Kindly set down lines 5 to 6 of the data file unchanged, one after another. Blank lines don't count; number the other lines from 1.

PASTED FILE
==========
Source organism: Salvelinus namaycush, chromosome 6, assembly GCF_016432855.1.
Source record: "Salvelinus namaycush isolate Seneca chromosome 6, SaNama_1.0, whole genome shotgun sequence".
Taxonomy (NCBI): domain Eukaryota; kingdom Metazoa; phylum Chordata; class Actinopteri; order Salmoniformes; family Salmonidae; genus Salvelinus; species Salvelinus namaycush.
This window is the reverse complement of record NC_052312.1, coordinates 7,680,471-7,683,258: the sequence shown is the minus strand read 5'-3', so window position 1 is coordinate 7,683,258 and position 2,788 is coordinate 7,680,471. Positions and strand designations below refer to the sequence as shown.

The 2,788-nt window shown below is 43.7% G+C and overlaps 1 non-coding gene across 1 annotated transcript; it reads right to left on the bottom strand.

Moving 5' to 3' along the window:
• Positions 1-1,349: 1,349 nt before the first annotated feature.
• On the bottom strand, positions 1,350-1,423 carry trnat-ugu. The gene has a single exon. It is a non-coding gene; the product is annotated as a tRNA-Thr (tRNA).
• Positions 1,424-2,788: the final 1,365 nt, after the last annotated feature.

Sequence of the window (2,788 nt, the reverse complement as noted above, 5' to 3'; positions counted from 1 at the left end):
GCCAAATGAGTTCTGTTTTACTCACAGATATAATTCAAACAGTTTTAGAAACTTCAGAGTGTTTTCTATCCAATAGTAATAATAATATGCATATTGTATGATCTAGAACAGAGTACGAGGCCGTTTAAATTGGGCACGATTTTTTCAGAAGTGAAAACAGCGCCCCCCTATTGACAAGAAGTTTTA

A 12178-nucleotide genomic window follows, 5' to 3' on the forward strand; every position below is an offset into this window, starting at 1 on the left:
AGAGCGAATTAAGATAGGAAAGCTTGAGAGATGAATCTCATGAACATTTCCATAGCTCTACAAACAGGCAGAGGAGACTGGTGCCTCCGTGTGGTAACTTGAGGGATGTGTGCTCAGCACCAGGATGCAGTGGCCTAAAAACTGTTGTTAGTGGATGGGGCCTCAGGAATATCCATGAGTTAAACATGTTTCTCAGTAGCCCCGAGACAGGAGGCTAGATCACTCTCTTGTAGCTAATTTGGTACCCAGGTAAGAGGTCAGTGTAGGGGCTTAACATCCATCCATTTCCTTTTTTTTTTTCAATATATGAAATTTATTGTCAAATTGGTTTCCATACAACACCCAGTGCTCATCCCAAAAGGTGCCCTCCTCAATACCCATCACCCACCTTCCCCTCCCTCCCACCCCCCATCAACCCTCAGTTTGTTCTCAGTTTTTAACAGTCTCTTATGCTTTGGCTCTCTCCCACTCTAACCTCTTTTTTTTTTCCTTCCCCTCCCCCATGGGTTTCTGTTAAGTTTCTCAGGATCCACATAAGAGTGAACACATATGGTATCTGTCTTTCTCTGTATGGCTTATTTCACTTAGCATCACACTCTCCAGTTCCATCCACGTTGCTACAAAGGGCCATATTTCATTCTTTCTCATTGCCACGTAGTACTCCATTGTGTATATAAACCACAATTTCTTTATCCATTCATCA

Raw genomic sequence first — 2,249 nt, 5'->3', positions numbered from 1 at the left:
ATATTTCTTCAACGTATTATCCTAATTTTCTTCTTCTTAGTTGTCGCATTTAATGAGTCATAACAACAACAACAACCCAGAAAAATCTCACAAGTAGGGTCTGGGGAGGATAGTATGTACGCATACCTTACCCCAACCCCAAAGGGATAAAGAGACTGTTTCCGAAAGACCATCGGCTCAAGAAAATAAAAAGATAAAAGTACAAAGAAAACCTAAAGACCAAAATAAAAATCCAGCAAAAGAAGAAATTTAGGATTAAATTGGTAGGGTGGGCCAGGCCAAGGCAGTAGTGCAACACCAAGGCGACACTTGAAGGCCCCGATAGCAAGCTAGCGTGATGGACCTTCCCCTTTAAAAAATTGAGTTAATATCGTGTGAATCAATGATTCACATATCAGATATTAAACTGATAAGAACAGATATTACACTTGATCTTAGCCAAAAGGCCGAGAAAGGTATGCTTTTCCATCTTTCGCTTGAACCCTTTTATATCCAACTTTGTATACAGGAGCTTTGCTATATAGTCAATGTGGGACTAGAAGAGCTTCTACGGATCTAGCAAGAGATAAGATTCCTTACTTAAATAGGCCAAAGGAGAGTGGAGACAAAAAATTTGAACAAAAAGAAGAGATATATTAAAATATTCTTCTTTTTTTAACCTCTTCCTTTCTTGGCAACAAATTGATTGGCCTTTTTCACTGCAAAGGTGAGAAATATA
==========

The 2,788-nt window shown below is 43.7% G+C and overlaps 1 non-coding gene across 1 annotated transcript; it reads right to left on the bottom strand.

Moving 5' to 3' along the window: